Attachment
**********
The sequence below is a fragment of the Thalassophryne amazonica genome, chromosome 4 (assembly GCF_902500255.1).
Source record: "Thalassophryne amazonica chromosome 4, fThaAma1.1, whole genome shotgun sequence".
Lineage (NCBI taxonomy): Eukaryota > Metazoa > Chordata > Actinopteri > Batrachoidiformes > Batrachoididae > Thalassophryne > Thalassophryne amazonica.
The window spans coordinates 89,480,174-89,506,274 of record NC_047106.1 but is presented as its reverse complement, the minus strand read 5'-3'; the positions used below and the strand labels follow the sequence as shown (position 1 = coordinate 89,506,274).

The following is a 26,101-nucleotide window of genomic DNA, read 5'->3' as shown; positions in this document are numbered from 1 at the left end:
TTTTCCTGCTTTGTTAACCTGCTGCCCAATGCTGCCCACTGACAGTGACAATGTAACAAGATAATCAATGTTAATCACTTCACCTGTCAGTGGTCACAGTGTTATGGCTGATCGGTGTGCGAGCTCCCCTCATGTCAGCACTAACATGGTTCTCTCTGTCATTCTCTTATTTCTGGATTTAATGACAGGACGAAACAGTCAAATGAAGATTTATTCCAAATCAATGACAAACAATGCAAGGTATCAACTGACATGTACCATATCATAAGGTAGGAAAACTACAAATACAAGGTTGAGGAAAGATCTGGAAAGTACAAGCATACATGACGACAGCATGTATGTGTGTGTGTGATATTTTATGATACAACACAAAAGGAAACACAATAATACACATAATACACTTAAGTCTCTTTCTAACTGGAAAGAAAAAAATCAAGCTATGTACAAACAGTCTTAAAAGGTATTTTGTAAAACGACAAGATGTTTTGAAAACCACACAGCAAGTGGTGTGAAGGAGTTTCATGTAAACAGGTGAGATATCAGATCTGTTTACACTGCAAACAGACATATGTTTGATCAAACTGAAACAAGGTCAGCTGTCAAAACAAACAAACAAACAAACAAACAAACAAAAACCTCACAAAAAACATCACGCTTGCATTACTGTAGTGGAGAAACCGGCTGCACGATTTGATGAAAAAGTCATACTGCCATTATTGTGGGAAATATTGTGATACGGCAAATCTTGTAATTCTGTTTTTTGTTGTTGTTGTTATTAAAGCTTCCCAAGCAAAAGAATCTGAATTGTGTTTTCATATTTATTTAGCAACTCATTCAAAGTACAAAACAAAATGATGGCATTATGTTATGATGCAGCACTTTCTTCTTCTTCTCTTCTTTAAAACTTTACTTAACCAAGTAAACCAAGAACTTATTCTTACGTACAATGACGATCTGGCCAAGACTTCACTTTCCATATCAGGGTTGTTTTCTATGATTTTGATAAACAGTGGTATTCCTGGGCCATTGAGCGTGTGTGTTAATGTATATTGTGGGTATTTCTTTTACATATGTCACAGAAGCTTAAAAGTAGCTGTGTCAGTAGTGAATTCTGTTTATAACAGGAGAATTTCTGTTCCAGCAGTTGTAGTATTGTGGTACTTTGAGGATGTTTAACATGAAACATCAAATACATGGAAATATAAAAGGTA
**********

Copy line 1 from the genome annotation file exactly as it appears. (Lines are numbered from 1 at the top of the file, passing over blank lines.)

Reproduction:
The sequence below is a fragment of the Thalassophryne amazonica genome, chromosome 4 (assembly GCF_902500255.1).